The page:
# [Tutor] Creating lists with definite (n) items without repetitions

Francesco Loffredo fal at libero.it
Wed Sep 9 19:45:43 CEST 2015

```On 09/09/2015 18:59, Oscar Benjamin wrote:
> On 9 September 2015 at 12:05, Francesco Loffredo via Tutor
> <tutor at python.org> wrote:
>> A quick solution is to add one "dummy" letter to the pool of the OP's
>> golfers.
>> I used "!" as the dummy one. This way, you end up with 101 triples, 11 of
>> which contain the dummy player.
>> But this is better than the 25-item pool, that resulted in an incomplete set
>> of triples (for example, A would never play with Z)
>> So, in your real-world problem, you will have 11 groups of 2 people instead
>> of 3. Is this a problem?
>>
>>
>> import pprint, itertools
>> pool = "abcdefghijklmnopqrstuvwxyz!"
>>
>> def maketriples(tuplelist):
>>      final = []
>>      used = set()
>>      for a, b, c in tuplelist:
>>          if ( ((a,b) in used) or ((b,c) in used) or ((a,c) in used) or ((b,a)
>> in used) or ((c,b) in used) or ((c,a) in used) ):
>>              continue
>>          else:
>>              final.append((a, b, c))
>>      return final
>>
>> combos = list(itertools.combinations(pool, 3))
>> print("combos contains %s triples." % len(combos))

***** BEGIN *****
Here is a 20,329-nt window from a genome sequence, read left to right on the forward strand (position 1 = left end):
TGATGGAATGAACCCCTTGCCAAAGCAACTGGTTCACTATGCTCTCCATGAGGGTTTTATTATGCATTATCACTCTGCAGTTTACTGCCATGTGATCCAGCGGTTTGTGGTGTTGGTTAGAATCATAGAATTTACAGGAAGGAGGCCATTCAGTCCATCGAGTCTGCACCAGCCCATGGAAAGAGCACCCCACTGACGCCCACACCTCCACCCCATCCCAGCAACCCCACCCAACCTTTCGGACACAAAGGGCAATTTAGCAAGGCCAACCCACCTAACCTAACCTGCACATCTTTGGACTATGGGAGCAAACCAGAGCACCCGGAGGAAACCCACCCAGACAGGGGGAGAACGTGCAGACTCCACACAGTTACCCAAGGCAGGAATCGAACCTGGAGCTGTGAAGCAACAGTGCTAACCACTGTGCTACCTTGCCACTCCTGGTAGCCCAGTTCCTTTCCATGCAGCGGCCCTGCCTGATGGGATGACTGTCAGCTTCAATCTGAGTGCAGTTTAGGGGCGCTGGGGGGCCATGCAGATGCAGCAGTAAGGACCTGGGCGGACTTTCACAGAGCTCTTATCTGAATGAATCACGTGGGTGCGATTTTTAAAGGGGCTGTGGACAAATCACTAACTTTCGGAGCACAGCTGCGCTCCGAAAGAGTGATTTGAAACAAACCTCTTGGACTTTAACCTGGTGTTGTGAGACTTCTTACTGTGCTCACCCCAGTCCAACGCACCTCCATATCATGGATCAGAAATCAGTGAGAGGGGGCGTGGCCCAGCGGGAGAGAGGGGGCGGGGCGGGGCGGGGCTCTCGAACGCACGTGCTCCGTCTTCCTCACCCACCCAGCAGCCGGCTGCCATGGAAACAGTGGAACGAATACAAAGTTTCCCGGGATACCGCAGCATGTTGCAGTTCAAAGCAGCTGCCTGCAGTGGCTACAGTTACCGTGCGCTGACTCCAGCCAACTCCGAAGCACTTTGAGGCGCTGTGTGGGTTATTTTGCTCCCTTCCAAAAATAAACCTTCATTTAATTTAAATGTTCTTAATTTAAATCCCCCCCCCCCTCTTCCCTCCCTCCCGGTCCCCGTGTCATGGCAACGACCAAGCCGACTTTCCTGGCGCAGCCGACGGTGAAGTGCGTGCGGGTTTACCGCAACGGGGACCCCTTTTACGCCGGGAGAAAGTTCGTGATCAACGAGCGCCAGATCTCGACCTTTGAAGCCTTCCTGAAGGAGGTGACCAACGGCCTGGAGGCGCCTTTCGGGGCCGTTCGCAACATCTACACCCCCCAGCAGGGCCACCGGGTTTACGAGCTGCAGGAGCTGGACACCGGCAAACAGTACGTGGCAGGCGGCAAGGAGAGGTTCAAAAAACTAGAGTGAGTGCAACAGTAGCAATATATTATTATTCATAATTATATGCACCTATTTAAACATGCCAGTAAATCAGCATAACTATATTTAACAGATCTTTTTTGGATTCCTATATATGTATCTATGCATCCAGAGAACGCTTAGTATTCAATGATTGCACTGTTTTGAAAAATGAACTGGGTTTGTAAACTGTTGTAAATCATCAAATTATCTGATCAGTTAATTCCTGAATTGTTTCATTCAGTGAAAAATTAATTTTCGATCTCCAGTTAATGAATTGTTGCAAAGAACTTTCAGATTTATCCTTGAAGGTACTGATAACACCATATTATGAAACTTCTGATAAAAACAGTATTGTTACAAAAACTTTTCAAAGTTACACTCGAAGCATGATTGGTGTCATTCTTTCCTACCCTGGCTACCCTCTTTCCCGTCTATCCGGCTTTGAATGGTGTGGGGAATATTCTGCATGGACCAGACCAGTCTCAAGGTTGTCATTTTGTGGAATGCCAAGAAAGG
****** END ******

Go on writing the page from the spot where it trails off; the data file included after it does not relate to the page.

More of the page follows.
>>
>> triples = maketriples(combos)
>>
>> print("maketriples(combos) contains %s triples." % len(triples))
>> pprint.pprint(triples)
> I don't think the code above works. For n=27 it should count 117
> (according to the formula I showed) but instead it comes up with 101.
>
> I tried it with a smaller n by setting pool to range(1, 9+1) meaning
> that n=9. The output is:
>
> combos contains 84 triples.
> maketriples(combos) contains 8 triples.
> [(1, 2, 3),
>   (1, 4, 5),
>   (1, 6, 7),
>   (1, 8, 9),
>   (2, 4, 6),
>   (2, 5, 7),
>   (3, 4, 7),
>   (3, 5, 6)]
>
> However I can construct a set of 12 triples containing each number
> exactly 4 times which is the exact Steiner triple system:
>
> 1 6 8
> 1 2 3
> 1 5 9
> 1 4 7
> 2 6 7
> 2 4 9
> 2 5 8
> 3 5 7
> 3 6 9
> 3 8 4
> 4 5 6
> 7 8 9
>
> This is the number of triples predicted by the formula: 9*(9-1)/6 = 12
>
> --
> Oscar
>
That's very interesting! This takes me to my question to Tutors:
what's wrong with the above code?

Francesco
```